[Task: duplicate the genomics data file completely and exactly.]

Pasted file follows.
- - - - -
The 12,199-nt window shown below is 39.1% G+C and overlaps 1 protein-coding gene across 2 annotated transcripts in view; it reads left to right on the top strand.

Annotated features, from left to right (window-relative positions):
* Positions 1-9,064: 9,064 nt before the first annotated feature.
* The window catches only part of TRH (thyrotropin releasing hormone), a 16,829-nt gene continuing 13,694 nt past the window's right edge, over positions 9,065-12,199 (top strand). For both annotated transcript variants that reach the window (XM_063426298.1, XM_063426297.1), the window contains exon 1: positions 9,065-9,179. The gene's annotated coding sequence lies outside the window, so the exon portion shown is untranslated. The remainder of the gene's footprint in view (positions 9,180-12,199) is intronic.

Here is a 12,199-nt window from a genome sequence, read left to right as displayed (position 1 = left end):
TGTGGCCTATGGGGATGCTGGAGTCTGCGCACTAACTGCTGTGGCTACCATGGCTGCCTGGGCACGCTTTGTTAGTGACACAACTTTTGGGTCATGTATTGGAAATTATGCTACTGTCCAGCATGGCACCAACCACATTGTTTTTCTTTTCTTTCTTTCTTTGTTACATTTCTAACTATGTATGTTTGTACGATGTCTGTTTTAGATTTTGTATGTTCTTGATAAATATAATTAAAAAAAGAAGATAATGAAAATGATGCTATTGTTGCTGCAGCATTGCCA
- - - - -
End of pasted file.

The 12,199-nt window shown below is 39.1% G+C and overlaps 1 protein-coding gene across 2 annotated transcripts in view; it reads left to right on the top strand.

Annotated features, from left to right (window-relative positions):
* Positions 1-9,064: 9,064 nt before the first annotated feature.
* The window catches only part of TRH (thyrotropin releasing hormone), a 16,829-nt gene continuing 13,694 nt past the window's right edge, over positions 9,065-12,199 (top strand). For both annotated transcript variants that reach the window (XM_063426298.1, XM_063426297.1), the window contains exon 1: positions 9,065-9,179. The gene's annotated coding sequence lies outside the window, so the exon portion shown is untranslated. The remainder of the gene's footprint in view (positions 9,180-12,199) is intronic.

Here is a 12,199-nt window from a genome sequence, read left to right as displayed (position 1 = left end):
TGTGGCCTATGGGGATGCTGGAGTCTGCGCACTAACTGCTGTGGCTACCATGGCTGCCTGGGCACGCTTTGTTAGTGACACAACTTTTGGGTCATGTATTGGAAATTATGCTACTGTCCAGCATGGCACCAACCACATTGTTTTTCTTTTCTTTCTTTCTTTGTTACATTTCTAACTATGTATGTTTGTACGATGTCTGTTTTAGATTTTGTATGTTCTTGATAAATATAATTAAAAAAAGAAGATAATGAAAATGATGCTATTGTTGCTGCAGCATTGCCA